After completely devouring Netflix’s Luke Cage in two days, something about the show continued to weigh on my mind. It wasn’t how badass the hero was, it wasn’t how brilliant the casting was, and it even wasn’t the fact that I was completely crushing on my boo Luke Cage. Although all of those things are certainly true, what made the most impact on me was the bold statement Marvel was making with such a show. The way they didn’t shy away from important issues and the way they took a comic book series from the 1970’s and made it real and relevant for today. Today, in a world where racism is still running rampant in our country, where people are being gunned down for nothing more than the color of their skin, a show was made where it centers around a powerful black man in a bulletproof hoodie. I seriously got chills just typing that out. Cheo Hodari Coker, executive producer and show-runner stated in an article that “it was important to me that we have a hero that was black-and he didn’t just happen to be black. His identity is a part of him.” That fact was incredibly apparent all throughout the show, and it was clear to me that Marvel was in no way trying to hide it. I have seen people bitch and complain about it, calling it prejudice or racist. Complaining about the lack of white people or how “black” the show was made. I have also heard from people that honestly didn’t even notice that, because the show was that damn good. I think that says a thing or two about the types of fans they are.
Last week, Executive Producer of Jessica Jones, Melissa Rosenberg announced that all of the episodes in next season would have female directors! This is fucking HUGE, and something that got me so excited for season 2. If you know me at all, or if you have followed my BAM episodes, you know how big of a fan I am of Jessica Jones. The show, the comics, the character herself. The show brought up so many sensitive topics, topics that many women deal with throughout their lives, such as assault and abuse and it was handled in such an amazing way. The last season had approximately 1/3 of its directors that were female. This is actually still a very high number for a show, but Marvel pushed that number even further with season 2 and once again, I applaud them.
These things really bolstered my hopes for the direction comics are going in modern times. The average comic book reader is changing, albeit slowly. For a time, comics’ main target audience was white males. Over decades, things have progressed, and it seems that Marvel has been in the forefront when it comes to pushing the boundaries of that evolution.
The first openly gay character in American comic books was created by Marvel. In 1992, Northstar openly admitted in Alpha Flight #106 that he was, in fact, gay. 1992 was a time period where being open about your sexuality was not as widely accepted as it is today, and even today it can be quite controversial. A move like this was huge for comic fans. A superhero was gay. Think about that for a second. Picture yourself at 18, 19 as a young gay man.A man living in a world where he feels like he has to hide who he is. A man who escapes from reality through the incredible, fictional world of comics. And imagine, if you will, picking up that Alpha Flight #106 and seeing, on paper, Northstar open up about his sexuality and state “I am gay.” Imagine the comfort that would have given you, knowing that you were not alone, that there was nothing wrong with you, and that you are perfectly fine, just the way you are. AGAIN goosebumps!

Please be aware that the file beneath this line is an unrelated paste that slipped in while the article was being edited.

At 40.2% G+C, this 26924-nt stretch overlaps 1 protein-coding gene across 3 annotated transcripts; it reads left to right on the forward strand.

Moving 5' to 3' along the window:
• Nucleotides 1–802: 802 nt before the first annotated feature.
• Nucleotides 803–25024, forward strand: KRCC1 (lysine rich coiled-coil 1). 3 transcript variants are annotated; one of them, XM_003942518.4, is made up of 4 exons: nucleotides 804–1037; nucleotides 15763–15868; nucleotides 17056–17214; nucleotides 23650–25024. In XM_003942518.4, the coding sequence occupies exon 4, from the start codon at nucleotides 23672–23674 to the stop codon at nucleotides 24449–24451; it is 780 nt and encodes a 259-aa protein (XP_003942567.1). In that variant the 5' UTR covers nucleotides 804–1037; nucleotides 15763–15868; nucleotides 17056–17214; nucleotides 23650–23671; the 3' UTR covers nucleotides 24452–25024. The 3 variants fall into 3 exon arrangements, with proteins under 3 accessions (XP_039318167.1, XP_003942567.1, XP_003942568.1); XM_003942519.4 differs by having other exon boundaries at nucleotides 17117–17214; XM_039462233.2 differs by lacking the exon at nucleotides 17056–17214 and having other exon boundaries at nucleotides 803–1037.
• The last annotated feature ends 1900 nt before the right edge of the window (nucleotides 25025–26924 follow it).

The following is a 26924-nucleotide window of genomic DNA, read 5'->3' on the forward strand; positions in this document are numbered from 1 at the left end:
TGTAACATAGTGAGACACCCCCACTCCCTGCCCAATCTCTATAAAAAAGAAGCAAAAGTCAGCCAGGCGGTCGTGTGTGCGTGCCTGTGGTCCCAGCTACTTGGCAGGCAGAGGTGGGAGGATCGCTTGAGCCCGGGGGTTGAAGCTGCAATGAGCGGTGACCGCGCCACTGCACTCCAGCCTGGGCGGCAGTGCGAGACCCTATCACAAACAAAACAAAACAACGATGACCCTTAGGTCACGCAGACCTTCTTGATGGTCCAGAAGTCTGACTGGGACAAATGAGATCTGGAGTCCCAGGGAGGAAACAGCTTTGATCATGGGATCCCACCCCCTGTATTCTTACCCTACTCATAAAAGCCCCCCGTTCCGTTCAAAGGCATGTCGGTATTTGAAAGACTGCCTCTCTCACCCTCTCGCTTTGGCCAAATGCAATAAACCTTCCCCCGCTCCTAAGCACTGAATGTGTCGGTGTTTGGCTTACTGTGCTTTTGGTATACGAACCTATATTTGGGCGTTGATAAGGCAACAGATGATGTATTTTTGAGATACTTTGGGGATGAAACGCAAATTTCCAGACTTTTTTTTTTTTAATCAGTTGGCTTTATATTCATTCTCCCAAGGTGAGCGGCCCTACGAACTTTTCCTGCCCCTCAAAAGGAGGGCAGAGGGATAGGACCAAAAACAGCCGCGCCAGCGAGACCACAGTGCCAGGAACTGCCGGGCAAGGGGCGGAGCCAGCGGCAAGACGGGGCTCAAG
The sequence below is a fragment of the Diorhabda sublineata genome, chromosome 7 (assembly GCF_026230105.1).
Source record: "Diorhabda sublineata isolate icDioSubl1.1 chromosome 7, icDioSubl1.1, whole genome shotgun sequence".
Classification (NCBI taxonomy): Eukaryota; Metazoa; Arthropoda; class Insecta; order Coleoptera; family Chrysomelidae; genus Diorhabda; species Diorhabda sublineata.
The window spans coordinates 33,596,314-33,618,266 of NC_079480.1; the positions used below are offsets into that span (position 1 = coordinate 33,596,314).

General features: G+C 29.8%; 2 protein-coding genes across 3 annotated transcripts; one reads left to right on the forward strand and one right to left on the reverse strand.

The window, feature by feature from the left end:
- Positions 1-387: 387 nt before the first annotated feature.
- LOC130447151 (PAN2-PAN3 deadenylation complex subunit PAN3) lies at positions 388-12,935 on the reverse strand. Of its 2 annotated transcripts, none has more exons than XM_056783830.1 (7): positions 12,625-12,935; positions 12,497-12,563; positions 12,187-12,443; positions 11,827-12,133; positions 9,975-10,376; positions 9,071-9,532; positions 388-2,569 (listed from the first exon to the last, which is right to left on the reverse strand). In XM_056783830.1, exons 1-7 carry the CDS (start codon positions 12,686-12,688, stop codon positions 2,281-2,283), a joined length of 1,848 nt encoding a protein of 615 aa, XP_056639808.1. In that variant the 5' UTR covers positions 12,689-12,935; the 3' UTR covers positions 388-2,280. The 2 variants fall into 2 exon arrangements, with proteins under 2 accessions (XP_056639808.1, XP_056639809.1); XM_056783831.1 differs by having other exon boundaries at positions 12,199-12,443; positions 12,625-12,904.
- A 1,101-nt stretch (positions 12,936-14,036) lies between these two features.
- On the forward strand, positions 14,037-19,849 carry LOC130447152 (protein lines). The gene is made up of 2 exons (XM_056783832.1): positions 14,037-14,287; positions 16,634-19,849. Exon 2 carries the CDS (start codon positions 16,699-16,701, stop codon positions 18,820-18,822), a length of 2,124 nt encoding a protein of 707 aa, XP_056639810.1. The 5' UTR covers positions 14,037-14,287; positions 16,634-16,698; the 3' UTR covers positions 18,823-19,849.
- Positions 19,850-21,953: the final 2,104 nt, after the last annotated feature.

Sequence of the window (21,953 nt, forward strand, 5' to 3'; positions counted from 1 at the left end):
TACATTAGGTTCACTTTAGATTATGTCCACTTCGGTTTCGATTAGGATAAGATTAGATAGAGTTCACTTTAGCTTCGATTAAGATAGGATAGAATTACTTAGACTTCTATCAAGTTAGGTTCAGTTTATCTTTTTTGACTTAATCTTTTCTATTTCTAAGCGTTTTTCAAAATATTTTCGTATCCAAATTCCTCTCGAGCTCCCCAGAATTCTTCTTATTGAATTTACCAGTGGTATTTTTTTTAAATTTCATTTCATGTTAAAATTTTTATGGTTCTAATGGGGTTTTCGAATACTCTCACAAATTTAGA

Marvel comics has been getting a LOT of hate as of late. It does beg the question of motive though. Are the majority of people hating on Marvel comics because the story telling legitimately sucks, or is it more of a “I don’t read comic books to draw attention to the social injustices in the world; these are for entertainment,” type attitude. If it is the first, more power to you and if you don’t like it, you don’t like it. If you are the second person, I really encourage you to reevaluate that opinion. Think about the fact that comic books have been written about relevant social issues for decades. For example, Captain America was huge during WWII. Marvel comics are being written to bring to light to many important issues and there is, in my opinion, a book for EVERY person. I assure you, there are still plenty of comics being made for your average Caucasian male. Right now, though, think about why you are not celebrating comics being made for EVERYONE. I didn’t grow up on comics. I’m sure I could have dug around a bit more, but I really didn’t find very many of them relatable to me growing up and quite frankly they weren’t written to be. Times are changing. I have a good friend whose daughter is 10 and already an avid comic book reader. Her favorite comic book is Marvel’s Moon Girl and Devil Dinosaur which follows a super genius teenage girl and her interaction with a teleported dinosaur from the prehistoric times. She is also holding her breath with anticipation of the new Iron Man, RiRi Williams. I think those people who are getting really upset with Marvel’s more inclusive comic books really need to think about why they are so upset. Shouldn’t we be celebrating the fact that now there is essentially a comic book for everyone in any walk of life. Comic books should be progressing with the ever changing times and I, for one, applaud the fact that Marvel has really stepped up their game. Sure, people may be upset enough to affect the sales of comic books now, but I strongly believe that eventually, this inclusive attitude is going to win. I think Marvel believes that now. Their attitude has seemed to be one of “get on board or get out of the way” and I believe in them!